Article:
Statement by Kathleen Lynch TD, re Mental Health Services in Galway and Roscommon
Minister of State with responsibility for Mental Health, Kathleen Lynch TD, today affirmed her view that acute mental health services at the University College Hospital Galway are being delivered safely and that the overall re-configuration of services in the Galway-Roscommon region is in the best interests of services users.
Minister Lynch was responding to a claim by Colm Keaveney TD, Fianna Fáil Spokesperson on Mental Health, who expressed alarm over the acute mental health services in Galway, and in particular his concerns about patient safety at the psychiatric unit at University College Hospital Galway. In response to an urgent request from Minister Lynch to the HSE, to respond to the issues raised by Deputy Keaveney, the HSE has today outlined the current position, as follows:
Bed numbers in Galway city have increased to 45, and not 42, as indicated by Deputy Keaveney. This bed capacity has been operational since February of this year, and at no time has this bed occupancy level been exceeded. For example, the HSE notes that on Monday of this week, the bed occupancy was 40, on Tuesday it was 39, and today (Thursday 22/5) there are 39 patients occupying beds – with five patients on approved leave for varying lengths of time, and approved by their treating team. Therefore, there is no pressure on physical bed occupancy at the present time.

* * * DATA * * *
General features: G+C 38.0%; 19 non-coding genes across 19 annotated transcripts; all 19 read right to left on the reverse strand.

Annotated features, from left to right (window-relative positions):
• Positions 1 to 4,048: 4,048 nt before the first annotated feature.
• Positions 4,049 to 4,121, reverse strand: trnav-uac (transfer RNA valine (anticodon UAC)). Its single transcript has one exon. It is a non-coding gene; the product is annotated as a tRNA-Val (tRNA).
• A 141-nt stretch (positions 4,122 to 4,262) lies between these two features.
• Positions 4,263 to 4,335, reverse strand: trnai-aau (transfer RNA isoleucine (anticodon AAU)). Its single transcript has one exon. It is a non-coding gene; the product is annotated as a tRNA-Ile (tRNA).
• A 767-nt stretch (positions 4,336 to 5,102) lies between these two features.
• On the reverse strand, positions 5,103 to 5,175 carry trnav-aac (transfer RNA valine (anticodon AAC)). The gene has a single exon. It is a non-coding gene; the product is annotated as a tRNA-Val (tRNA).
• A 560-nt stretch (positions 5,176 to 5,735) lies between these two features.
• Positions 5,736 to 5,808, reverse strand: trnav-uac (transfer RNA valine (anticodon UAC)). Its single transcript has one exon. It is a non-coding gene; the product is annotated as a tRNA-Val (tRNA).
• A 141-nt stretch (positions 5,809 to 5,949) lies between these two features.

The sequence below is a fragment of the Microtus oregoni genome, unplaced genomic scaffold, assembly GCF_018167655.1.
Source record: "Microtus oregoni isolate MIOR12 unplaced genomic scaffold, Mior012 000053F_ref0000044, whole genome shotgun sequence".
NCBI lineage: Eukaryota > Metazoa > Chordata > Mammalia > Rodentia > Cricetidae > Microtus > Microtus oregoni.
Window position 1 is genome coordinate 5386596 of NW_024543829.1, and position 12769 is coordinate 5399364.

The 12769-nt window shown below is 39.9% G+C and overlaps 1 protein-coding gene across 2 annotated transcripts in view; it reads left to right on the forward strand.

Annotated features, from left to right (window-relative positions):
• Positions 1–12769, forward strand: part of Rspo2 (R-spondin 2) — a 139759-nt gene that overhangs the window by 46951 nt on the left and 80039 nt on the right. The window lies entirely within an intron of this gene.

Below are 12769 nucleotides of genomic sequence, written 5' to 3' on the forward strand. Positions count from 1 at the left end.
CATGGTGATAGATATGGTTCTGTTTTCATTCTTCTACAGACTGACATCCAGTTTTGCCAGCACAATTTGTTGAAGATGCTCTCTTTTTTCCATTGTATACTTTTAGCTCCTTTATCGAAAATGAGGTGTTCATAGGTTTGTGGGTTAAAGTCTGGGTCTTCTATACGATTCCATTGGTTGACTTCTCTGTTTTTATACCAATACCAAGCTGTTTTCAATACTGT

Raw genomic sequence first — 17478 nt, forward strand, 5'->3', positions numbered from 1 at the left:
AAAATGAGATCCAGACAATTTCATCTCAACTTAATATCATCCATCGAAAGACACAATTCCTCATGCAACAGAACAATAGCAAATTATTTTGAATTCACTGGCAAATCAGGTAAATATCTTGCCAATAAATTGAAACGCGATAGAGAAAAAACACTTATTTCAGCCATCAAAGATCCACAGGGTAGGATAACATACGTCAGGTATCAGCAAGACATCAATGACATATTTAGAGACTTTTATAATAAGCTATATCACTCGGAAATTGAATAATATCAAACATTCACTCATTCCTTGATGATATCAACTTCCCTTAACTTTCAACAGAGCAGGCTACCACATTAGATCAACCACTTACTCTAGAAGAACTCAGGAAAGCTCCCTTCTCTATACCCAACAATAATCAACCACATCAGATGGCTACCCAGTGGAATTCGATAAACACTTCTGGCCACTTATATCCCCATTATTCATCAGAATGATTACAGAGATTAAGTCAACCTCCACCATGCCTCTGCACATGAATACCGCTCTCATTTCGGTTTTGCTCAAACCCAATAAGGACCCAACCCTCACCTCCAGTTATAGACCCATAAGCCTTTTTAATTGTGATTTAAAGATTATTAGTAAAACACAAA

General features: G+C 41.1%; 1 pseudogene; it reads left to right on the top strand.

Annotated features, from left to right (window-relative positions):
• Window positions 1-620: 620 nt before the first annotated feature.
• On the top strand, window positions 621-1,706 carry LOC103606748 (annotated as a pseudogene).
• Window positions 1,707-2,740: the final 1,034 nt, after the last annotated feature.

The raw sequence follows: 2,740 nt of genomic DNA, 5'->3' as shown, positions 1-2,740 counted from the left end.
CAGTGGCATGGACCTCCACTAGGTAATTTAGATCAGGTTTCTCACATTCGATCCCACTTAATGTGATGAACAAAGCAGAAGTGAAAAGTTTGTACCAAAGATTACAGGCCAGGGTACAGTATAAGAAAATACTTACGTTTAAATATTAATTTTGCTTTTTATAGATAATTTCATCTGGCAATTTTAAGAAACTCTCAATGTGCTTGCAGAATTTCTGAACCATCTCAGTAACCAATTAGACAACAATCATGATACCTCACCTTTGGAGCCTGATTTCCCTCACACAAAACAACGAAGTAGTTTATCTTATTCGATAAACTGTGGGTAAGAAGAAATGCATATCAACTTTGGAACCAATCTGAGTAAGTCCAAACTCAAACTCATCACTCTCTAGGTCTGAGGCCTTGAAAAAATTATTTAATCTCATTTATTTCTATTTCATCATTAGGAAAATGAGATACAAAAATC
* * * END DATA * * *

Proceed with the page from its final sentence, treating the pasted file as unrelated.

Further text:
Since the increase in bed capacity, the local HSE has also improved the clinical governance, with two Assistant Directors of Nursing and also an additional two Senior Nurse Managers. This is in addition to a range of new staff and services, including the redeployment of nurses from Ballinasloe.
The HSE points out that the Clinical Director, together with the Nurse Managers, conduct daily assessments on staffing requirements to ensure a safe service at all times. The Mental Health Commission also regularly visits the service. Staff in the Acute Unit at University Hospital Galway are confident that they can meet the needs of current inpatients, and are also able to meet the needs of those referred for assessments.
The HSE acknowledges that there was a death of a service user last week, and this has been reported to the Mental Health Commission, and internally, in line with HSE protocols. An internal review is currently underway.
To date, the HSE has no indication that the Health and Safety Authority (HSA) are to visit the unit, but if and when they do, the Executive will cooperate fully with them, as is always the case.
It is also important to point out that the Health and Safety Officer who sent a letter to the HSA recently, as referred to in the Deputy’s statement, did not communicate any concerns to management, from a health and safety perspective, as would be normal practice in the service.